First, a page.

About two years later, while with another partner, we got a call of a disturbance with a mental subject in that same project. When we went into the apartment we found an elderly woman, a kid and a totally naked woman wrecking the place and screaming about someone hurting her. We had to fight her to restrain her and when we got her cuffed, I noticed the round scar on her face. It was the same woman.

Grandma pointed to the kid and told me that he was the baby who was born on Christmas Day. When I asked why I never got called to court, she said they held the boyfriend for about three months then let him go because he was too crazy to stand trial. She said her daughter had been crazy ever since, wondering if he would come back and kill her.

In the years between those two calls to that apartment and for many years after that, I have seen a lot. It kind of slowed down around the time we met, but in those years I have battled and, with the help of family, friends and God, “won” against alcoholism. I had friends and acquaintances who battled it and many lost.

I lost friends and acquaintances to death from disease, accident, murder and suicide and saw many injured, sometimes seriously. I have dealt with insane people under insane circumstances. I once took to the hospital a mental patient whose mentally retarded brother kept her in an empty room and fed her on the same floor she relieved herself on. Not out of meanness. He just didn’t know where to get help. My partner and I both thought she had short “corn rows” on her head but when we got her outside in the light, we realized she had a shaved head and the “corn rows” were bloated ticks.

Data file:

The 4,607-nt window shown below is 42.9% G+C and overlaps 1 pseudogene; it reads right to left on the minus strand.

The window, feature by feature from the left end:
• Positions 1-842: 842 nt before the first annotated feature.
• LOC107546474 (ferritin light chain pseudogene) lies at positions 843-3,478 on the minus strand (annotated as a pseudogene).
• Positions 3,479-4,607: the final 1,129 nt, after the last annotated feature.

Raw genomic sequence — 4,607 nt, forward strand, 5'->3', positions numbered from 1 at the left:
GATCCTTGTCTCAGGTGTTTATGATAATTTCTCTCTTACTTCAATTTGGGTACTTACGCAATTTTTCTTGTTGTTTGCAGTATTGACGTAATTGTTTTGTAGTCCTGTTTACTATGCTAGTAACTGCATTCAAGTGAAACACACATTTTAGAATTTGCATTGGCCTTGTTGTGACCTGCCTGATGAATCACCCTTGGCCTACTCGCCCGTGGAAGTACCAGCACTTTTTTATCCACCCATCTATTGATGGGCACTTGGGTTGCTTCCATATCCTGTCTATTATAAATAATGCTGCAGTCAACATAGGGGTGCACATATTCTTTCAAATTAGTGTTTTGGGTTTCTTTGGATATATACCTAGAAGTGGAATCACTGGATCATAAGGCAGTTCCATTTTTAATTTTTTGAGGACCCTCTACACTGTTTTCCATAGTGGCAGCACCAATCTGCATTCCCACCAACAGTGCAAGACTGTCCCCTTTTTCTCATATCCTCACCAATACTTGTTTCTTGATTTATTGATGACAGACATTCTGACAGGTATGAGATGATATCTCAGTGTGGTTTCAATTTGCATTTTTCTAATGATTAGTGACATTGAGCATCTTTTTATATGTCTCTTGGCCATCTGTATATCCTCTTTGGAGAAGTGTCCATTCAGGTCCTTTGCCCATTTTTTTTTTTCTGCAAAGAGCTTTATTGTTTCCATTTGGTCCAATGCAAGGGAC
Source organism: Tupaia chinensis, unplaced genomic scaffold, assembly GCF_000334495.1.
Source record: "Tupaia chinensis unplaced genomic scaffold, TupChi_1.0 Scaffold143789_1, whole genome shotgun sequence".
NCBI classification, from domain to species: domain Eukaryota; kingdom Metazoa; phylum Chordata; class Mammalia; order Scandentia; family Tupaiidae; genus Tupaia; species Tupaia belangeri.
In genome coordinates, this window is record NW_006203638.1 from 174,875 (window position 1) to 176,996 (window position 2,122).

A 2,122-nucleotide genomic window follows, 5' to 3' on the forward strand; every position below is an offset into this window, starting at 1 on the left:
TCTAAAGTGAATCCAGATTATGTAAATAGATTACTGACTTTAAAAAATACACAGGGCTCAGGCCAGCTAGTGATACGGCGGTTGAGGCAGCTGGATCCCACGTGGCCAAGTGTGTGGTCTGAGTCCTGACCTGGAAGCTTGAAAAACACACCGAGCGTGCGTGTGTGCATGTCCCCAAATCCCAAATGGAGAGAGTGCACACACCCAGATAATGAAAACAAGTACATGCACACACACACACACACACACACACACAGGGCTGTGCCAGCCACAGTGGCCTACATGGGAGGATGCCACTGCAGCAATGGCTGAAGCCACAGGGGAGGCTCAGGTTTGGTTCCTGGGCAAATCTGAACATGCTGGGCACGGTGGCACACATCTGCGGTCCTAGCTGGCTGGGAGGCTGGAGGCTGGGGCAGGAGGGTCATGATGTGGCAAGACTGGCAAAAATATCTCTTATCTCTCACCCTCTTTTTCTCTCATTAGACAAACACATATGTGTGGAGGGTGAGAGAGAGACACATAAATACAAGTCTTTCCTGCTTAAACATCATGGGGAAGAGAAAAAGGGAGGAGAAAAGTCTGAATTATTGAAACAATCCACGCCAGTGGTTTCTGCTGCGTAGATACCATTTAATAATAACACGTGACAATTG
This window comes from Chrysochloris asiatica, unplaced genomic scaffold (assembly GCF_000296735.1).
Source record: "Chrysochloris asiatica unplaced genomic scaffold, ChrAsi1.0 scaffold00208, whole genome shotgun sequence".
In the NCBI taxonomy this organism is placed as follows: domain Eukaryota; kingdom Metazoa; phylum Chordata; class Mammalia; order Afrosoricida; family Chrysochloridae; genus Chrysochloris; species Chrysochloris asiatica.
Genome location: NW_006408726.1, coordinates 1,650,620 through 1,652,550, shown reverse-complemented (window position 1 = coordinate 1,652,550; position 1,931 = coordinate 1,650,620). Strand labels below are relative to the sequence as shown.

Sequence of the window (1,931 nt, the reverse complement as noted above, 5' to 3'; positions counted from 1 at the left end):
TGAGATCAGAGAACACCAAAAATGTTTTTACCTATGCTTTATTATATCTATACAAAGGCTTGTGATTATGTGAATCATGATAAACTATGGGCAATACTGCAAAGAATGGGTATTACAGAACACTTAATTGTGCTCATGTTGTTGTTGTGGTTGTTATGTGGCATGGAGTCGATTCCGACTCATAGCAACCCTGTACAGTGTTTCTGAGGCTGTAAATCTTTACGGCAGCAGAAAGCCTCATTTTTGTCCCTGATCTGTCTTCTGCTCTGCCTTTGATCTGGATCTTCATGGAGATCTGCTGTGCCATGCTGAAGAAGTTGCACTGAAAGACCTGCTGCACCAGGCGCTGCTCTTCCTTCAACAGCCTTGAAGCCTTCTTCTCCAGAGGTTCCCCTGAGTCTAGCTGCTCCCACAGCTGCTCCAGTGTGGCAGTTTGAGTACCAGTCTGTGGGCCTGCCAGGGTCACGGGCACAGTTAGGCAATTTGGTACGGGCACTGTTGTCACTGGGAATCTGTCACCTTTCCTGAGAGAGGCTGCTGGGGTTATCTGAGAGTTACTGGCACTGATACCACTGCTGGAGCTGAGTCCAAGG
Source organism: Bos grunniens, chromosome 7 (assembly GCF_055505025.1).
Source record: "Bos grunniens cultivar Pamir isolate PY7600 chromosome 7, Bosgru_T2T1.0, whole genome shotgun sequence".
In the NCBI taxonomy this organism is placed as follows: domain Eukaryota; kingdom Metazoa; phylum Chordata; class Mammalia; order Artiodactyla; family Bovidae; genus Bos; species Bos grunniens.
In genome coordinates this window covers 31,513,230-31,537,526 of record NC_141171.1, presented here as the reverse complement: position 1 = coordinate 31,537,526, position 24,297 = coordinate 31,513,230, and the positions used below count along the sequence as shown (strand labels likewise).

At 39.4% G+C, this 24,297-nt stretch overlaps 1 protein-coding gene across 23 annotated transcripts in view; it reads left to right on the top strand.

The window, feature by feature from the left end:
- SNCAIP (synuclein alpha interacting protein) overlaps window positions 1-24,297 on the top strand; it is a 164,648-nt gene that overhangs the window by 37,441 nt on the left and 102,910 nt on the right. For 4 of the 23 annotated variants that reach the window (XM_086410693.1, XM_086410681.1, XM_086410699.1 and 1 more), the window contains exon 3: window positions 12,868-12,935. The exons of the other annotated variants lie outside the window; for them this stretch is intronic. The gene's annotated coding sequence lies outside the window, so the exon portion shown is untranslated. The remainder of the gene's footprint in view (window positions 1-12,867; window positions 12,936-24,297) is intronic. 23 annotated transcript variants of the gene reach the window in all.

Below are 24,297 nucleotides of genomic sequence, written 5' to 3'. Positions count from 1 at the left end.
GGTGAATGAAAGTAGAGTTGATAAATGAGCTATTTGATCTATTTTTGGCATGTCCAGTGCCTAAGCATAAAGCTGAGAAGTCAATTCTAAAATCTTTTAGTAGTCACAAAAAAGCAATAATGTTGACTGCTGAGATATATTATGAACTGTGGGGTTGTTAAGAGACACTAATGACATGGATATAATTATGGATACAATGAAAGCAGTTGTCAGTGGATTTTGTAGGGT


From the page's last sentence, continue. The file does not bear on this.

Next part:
I’ve been investigated and interrogated so many times by IAD and the FBI I can’t remember and I’ve stood trial in federal court three times for defending myself or others…for doing my job. Found innocent every time but not a real pleasant experience to be a policeman and hear yourself referred to as “the defendant.”

I’ve seen men and women of all ages and races dead from everything imaginable, some by auto accident where they were in pieces, some murdered in any manner and any method a sick mind can devise. I’ve seen people in every stage after death, from still warm and convulsing to skeletal and every stage in between with the attendant sights and odors.

I’ve been lied to, cursed at, spit on, pushed, punched and kicked. I’ve shot people and wounded them and I’ve shot people and killed them. I once shot a 19-year-old as he assaulted a sergeant with a 15-inch butcher knife. I was so close I could touch him. We stared into each other’s eyes as the life ran out of his blood ran out of the hole I put in his neck.

Nearly all the things I’ve experienced or been exposed to on the job have been spontaneous. Even when you think you have an idea of what you’re going to see or do, you still can’t be totally prepared. I was once dispatched to a shooting call to a shooting call in a housing project involving a 6-year-old. You can’t be prepared to see a 6-year-old dead from a point-blank blast from a .38 fired by his 5-year-old cousin and then have the “mother” lie about where the gun was kept because she was more concerned with avoiding responsibility than with her dead boy.